I am one of those people who actually enjoys ironing. I send out my laundry every week, but I have yet to find a shirt presser who can do as good a job as I can when it comes to my shirts. So I iron my own shirts, mes chemises, as I like to call them, and I say that not as an indication that I'm some kind of a martyr. I enjoy it. Shirt ironing is my me-time and besides, the ability to iron is what separates us from the animals.
My pals over at Apartment Therapy turned me onto a blog from Sweden called Chez Larsson. It's written by a woman named Benita Larsson and she has some great stuff on it. Click here to go to her blog.
She irons shirts the same way that I do, so I'm using her photos and paraphrasing her instructions in my shirt pressing tutorial. Few things make as good an impression as a well-ironed shirt and nothing makes as bad an impression as an un-ironed one. Bad impressions are something we avoid like a contagion, so all you new people --watch this.
Step One: Lay the collar flat and iron it from the inside since that's the part that will be showing.
Step Two: Fold the shirt forward and make sure that the yoke is flat. Then iron the yoke. Ironing the yoke in one fell swoop makes all the difference for some reason.
Step Three: Lay the first sleeve flat with the button side out then iron.
Step Four: Turn the same sleeve over and iron it.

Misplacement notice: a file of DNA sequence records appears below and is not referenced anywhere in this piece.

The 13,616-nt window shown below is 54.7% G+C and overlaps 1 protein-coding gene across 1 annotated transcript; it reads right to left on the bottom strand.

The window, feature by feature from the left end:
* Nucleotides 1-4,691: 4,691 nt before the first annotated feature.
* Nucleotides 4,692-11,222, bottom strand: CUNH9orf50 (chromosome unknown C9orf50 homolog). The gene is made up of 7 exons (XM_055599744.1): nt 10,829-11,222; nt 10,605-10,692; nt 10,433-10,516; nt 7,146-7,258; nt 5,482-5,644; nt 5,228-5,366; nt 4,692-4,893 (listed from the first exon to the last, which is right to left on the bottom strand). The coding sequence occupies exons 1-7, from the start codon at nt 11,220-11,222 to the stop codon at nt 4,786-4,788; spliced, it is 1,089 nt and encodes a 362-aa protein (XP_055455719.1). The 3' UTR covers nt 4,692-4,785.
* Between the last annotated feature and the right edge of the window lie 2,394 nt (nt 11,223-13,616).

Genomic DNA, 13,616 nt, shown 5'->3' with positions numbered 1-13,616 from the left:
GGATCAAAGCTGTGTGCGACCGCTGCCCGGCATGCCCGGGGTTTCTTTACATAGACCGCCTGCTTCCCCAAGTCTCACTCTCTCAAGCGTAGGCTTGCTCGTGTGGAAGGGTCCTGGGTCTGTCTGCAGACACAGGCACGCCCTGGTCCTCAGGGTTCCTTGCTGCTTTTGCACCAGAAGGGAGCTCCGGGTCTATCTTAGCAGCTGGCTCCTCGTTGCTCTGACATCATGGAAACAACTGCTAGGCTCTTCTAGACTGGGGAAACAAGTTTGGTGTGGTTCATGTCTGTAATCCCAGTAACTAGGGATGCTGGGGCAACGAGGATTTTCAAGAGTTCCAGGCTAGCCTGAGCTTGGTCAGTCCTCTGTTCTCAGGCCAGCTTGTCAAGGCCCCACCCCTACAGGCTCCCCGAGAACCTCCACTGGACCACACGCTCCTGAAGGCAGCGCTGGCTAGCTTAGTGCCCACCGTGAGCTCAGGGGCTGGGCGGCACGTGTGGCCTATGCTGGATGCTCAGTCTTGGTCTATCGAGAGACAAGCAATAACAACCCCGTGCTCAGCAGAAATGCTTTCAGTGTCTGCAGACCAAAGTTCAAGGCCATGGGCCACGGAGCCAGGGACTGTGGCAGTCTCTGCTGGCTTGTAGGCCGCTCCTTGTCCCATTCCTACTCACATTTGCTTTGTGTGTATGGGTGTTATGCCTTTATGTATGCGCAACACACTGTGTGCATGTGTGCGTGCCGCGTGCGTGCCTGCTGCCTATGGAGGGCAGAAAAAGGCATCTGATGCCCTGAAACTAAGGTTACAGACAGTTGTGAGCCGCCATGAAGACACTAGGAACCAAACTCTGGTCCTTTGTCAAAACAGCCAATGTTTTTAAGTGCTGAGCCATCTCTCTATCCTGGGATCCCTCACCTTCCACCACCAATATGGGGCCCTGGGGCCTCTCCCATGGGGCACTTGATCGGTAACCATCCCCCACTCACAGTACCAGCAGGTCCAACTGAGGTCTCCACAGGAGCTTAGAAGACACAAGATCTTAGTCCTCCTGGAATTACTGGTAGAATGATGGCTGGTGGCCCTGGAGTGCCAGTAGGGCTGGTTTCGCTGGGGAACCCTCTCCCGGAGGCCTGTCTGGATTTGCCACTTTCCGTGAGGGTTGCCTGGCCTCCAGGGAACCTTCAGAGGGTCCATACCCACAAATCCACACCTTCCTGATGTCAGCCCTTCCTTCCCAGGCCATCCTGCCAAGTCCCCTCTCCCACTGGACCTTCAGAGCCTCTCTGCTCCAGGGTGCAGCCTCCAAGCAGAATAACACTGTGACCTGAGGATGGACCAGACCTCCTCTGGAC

Step Five: Lay the sleeve flat and then flatten the cuff. Iron the cuff so that it's round when it's worn. A creased cuff will make you look common. Repeat steps Two through Five with the other sleeve.
Step Six: Start with one side of the shirt front and iron it flat.
Step Seven: Slide the shirt forward and iron the seam where the front and the back of the shirt meet.
Step Eight: Continue sliding the shirt forward and ironing until you've reached the other side. If the shirt you're ironing has a back pleat, take the extra time to fold it and iron it into shape for the entire length of the shirt. A half-ironed or un-ironed back pleat tells the world that you don't care enough to do a job properly and that you have a lazy mind to go with that poorly-ironed shirt you're wearing.
Step Nine: Hang your freshly ironed shirt on a proper hanger. Use a real, wooden hanger that will help your shirt keep its shape until it's ready to be worn. Take the wire ones back to wherever you got them. All they do is ruin the shoulders and collars of everything they touch. But then again, much better minds than mine have held the same opinion.